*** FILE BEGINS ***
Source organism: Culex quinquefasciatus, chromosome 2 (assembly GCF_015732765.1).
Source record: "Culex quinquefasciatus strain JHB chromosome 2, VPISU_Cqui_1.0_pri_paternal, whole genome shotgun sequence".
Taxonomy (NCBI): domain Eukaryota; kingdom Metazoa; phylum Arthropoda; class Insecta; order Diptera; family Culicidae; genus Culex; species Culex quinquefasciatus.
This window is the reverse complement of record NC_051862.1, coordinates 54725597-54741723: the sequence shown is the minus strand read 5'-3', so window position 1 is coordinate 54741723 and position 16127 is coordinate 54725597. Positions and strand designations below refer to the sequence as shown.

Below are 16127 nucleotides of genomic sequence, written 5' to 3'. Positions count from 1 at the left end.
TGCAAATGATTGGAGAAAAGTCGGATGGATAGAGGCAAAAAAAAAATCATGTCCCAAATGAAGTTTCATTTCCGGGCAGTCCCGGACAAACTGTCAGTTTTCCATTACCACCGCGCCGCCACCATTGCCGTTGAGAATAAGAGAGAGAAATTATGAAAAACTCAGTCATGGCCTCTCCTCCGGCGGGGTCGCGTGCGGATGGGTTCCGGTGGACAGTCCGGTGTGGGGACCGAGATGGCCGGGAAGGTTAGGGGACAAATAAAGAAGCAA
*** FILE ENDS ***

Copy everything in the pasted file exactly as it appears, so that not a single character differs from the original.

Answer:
Source organism: Culex quinquefasciatus, chromosome 2 (assembly GCF_015732765.1).
Source record: "Culex quinquefasciatus strain JHB chromosome 2, VPISU_Cqui_1.0_pri_paternal, whole genome shotgun sequence".
Taxonomy (NCBI): domain Eukaryota; kingdom Metazoa; phylum Arthropoda; class Insecta; order Diptera; family Culicidae; genus Culex; species Culex quinquefasciatus.
This window is the reverse complement of record NC_051862.1, coordinates 54725597-54741723: the sequence shown is the minus strand read 5'-3', so window position 1 is coordinate 54741723 and position 16127 is coordinate 54725597. Positions and strand designations below refer to the sequence as shown.

Below are 16127 nucleotides of genomic sequence, written 5' to 3'. Positions count from 1 at the left end.
TGCAAATGATTGGAGAAAAGTCGGATGGATAGAGGCAAAAAAAAAATCATGTCCCAAATGAAGTTTCATTTCCGGGCAGTCCCGGACAAACTGTCAGTTTTCCATTACCACCGCGCCGCCACCATTGCCGTTGAGAATAAGAGAGAGAAATTATGAAAAACTCAGTCATGGCCTCTCCTCCGGCGGGGTCGCGTGCGGATGGGTTCCGGTGGACAGTCCGGTGTGGGGACCGAGATGGCCGGGAAGGTTAGGGGACAAATAAAGAAGCAA